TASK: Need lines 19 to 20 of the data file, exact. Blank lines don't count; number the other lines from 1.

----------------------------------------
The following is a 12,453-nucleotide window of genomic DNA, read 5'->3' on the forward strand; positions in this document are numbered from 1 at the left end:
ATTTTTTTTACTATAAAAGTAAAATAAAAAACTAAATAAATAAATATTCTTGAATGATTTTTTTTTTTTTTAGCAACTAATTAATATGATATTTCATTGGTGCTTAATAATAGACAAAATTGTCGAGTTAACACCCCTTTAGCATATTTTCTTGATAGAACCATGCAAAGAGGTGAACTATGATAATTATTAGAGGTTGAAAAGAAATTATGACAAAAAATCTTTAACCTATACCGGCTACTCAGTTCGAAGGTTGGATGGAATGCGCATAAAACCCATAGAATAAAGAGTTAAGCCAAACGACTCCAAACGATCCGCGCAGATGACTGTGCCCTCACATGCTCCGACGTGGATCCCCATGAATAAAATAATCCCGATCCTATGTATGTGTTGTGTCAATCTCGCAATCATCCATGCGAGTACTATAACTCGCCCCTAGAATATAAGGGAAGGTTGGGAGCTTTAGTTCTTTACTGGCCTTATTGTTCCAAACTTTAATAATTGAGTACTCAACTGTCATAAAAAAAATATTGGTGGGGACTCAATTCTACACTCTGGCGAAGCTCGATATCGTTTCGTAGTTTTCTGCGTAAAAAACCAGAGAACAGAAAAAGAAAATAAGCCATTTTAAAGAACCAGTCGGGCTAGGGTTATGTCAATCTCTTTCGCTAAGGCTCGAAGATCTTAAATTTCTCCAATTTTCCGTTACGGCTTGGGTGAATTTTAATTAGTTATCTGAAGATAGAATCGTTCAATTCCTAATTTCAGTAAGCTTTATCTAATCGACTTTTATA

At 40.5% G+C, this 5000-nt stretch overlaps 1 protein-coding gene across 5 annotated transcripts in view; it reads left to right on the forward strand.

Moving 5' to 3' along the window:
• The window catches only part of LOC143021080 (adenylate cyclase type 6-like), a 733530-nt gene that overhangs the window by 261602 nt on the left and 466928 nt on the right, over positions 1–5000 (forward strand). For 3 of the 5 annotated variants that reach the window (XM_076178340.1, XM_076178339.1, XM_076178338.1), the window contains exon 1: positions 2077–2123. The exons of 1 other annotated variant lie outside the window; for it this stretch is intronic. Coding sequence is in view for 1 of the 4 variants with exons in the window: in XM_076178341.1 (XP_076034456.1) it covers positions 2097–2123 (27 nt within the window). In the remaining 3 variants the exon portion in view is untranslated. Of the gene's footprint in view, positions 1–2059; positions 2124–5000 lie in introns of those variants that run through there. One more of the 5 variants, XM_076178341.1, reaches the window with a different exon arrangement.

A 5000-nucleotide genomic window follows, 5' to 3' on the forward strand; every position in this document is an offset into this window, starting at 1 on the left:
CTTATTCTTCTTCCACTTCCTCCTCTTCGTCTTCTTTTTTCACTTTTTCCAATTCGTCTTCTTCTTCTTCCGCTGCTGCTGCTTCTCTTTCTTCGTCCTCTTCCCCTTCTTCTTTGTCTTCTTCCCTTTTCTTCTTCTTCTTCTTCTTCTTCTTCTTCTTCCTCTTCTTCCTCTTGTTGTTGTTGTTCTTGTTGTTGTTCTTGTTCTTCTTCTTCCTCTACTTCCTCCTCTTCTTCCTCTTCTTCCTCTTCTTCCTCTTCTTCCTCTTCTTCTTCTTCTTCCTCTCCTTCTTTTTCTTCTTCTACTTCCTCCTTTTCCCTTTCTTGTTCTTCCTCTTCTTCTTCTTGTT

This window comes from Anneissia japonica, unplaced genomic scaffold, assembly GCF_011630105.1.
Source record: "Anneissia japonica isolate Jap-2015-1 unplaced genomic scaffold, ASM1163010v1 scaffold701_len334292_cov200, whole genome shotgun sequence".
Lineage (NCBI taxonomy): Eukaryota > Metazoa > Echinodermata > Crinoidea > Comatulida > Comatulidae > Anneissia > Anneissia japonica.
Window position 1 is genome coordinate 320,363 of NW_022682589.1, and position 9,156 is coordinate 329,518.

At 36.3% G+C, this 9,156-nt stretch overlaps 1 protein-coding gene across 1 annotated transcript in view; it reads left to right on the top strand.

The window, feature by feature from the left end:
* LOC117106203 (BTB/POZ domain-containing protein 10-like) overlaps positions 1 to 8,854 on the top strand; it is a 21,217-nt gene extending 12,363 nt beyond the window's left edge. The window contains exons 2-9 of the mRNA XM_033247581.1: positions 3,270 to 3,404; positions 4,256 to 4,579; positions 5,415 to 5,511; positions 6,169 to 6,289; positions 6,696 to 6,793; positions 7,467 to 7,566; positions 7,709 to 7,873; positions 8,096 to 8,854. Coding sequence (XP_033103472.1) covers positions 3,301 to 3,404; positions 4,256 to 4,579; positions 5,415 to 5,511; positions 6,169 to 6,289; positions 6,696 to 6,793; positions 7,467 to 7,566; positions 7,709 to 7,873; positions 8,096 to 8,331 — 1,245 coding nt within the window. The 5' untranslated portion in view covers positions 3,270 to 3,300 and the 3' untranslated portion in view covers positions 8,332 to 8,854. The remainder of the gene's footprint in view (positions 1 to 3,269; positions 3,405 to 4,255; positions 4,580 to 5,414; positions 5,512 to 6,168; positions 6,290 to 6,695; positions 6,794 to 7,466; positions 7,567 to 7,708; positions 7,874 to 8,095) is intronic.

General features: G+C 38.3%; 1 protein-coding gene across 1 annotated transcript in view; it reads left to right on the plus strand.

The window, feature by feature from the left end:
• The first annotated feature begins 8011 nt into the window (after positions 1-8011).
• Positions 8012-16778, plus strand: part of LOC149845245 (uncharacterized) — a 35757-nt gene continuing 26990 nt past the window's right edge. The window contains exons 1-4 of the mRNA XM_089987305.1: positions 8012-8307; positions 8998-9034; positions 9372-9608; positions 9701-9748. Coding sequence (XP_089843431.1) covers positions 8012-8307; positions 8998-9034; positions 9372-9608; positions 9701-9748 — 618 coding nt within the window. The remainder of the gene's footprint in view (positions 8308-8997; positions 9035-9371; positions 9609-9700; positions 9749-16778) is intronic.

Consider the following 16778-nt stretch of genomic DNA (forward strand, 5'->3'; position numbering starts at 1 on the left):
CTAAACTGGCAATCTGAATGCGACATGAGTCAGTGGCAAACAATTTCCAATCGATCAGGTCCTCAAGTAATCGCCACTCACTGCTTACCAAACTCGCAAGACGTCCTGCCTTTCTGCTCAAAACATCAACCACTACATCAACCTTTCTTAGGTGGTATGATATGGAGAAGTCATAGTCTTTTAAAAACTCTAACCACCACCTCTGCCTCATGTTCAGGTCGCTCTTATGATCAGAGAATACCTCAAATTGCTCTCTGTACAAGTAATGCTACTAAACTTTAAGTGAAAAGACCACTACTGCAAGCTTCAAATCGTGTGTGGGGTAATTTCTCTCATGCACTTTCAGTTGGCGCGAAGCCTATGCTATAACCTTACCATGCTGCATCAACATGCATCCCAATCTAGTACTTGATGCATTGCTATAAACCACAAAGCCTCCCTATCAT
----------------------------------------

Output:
Consider the following 16778-nt stretch of genomic DNA (forward strand, 5'->3'; position numbering starts at 1 on the left):
CTAAACTGGCAATCTGAATGCGACATGAGTCAGTGGCAAACAATTTCCAATCGATCAGGTCCTCAAGTAATCGCCACTCACTGCTTACCAAACTCGCAAGACGTCCTGCCTTTCTGCTCAAAACATCAACCACTACATCAACCTTTCTTAGGTGGTATGATATGGAGAAGTCATAGTCTTTTAAAAACTCTAACCACCACCTCTGCCTCATGTTCAGGTCGCTCTTATGATCAGAGAATACCTCAAATTGCTCTCTGTACAAGTAATGCTACTAAACTTTAAGTGAAAAGACCACTACTGCAAGCTTCAAATCGTGTGTGGGGTAATTTCTCTCATGCACTTTCAGTTGGCGCGAAGCCTATGCTATAACCTTACCATGCTGCATCAACATGCATCCCAATCTAGTACTTGATGCATTGCTATAAACCACAAAGCCTCCCTATCAT